Wainright says Kuyper’s two-way understanding of worship “clearly envisaged” the late Jean-Jacques von Allmen’s picture of the liturgical assembly as “the regular contraction and dilation of the heart, the breathing in and out of the church, the gathering for worship and the dispersal into life and witness.”
(Von Allmen, a Swiss Reformed theology professor, and Wainright, a British Methodist theologian, both served on Faith and Order commissions. Wainright contributed to the 1982 Faith and Order Lima text, Baptism, Eucharist and Ministry.)
Kuyper reminded readers that John Calvin and the Polish reformer Johannes à Lasco (Jan Laski) “both prescribed a fairly elaborate liturgy. They restored the liturgical prayers. They preached the sacred, well thought-out Word in the church. They arranged the sequence of the various parts of the service. And far from making preaching the main element, they weaved it into an entire sequence of acts which all expressed worship.”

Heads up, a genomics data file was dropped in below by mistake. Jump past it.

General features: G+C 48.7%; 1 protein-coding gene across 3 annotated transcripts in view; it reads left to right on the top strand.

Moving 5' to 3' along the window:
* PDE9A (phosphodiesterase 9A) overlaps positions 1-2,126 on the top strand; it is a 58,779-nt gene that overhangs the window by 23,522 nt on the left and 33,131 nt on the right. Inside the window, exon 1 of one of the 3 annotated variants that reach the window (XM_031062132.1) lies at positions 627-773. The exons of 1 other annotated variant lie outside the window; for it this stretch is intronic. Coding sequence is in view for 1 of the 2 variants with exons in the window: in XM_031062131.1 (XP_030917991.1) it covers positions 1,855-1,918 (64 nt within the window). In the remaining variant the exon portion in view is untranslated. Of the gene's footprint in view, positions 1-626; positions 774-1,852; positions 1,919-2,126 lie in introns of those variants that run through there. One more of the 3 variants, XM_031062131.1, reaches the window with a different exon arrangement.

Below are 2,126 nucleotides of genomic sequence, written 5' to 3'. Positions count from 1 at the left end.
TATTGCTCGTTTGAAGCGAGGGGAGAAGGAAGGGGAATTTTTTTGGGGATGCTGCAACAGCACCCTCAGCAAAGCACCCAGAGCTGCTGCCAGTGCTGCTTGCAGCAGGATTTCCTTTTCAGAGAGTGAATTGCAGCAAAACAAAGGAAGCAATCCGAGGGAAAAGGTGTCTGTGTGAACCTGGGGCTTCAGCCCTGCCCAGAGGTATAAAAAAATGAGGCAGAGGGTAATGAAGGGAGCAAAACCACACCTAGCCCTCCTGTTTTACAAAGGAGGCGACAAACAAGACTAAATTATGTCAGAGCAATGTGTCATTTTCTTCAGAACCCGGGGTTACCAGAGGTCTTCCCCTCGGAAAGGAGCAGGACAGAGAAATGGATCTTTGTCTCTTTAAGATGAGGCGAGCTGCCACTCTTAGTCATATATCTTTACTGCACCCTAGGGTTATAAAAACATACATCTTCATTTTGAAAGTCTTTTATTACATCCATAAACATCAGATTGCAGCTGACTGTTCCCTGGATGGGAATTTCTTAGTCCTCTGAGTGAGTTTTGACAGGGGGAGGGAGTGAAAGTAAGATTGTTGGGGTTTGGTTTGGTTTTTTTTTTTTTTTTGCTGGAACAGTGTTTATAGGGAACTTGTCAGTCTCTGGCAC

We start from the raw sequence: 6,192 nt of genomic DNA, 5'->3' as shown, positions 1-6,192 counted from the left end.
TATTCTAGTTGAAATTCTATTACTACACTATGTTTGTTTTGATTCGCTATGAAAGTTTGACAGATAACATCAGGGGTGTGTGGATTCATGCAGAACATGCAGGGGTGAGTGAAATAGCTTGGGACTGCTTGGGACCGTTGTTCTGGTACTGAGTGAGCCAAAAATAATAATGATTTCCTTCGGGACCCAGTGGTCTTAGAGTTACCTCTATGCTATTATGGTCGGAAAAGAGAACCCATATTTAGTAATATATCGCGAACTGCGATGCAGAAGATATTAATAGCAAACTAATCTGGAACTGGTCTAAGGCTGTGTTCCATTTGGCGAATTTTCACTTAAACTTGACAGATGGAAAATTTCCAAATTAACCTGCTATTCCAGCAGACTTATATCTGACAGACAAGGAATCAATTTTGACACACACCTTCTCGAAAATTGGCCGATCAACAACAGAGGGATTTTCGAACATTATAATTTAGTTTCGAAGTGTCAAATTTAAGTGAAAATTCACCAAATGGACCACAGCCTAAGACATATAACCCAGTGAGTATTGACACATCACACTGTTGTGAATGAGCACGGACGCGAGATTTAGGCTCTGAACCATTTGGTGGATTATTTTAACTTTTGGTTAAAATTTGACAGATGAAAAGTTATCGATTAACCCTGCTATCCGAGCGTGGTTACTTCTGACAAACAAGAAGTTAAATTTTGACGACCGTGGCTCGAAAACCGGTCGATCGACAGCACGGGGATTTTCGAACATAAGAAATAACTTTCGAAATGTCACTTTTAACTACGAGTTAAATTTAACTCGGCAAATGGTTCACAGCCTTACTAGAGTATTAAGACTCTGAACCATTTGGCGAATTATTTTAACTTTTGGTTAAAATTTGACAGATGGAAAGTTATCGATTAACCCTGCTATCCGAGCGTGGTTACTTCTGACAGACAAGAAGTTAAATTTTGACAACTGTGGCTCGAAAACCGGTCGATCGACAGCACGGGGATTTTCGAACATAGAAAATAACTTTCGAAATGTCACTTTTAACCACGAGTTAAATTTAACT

Wolterstorff and Wainright highlight Kuyper’s idea that the whole assembly of believers, including the minister, must set and follow rules of participation in liturgy. To actively participate in worship, people need to know what they are doing—and when and why.
Wainright appreciates Kuyper’s suggestion to sometimes place the reading of the Law (Ten Commandments or Christ’s summary of loving God and neighbor) after the sermon, instead of always before the service of the Word.
“Given the sanctificationist strain in their tradition, Methodists ought to be sympathetic towards an ethic of gratitude (as in the Heidelberg Catechism) and the ‘third use of the Law’ as guidance for living,” Wainright says.
Order Our Worship. Hear Harry Boonstra explain Abraham Kuyper’s thoughts on worship at the 2009 Calvin Symposium on Worship. Check out Boonstra’s fascinating Reformed Worship story on Abraham Kuyper’s explanation of why Reformed worshipers in the Netherlands stopped kneeling in worship. (Liturgy had little to do with it.)
Though Abraham Kuyper is no longer a household name in the Netherlands, scholars in the English speaking world still study and quote him: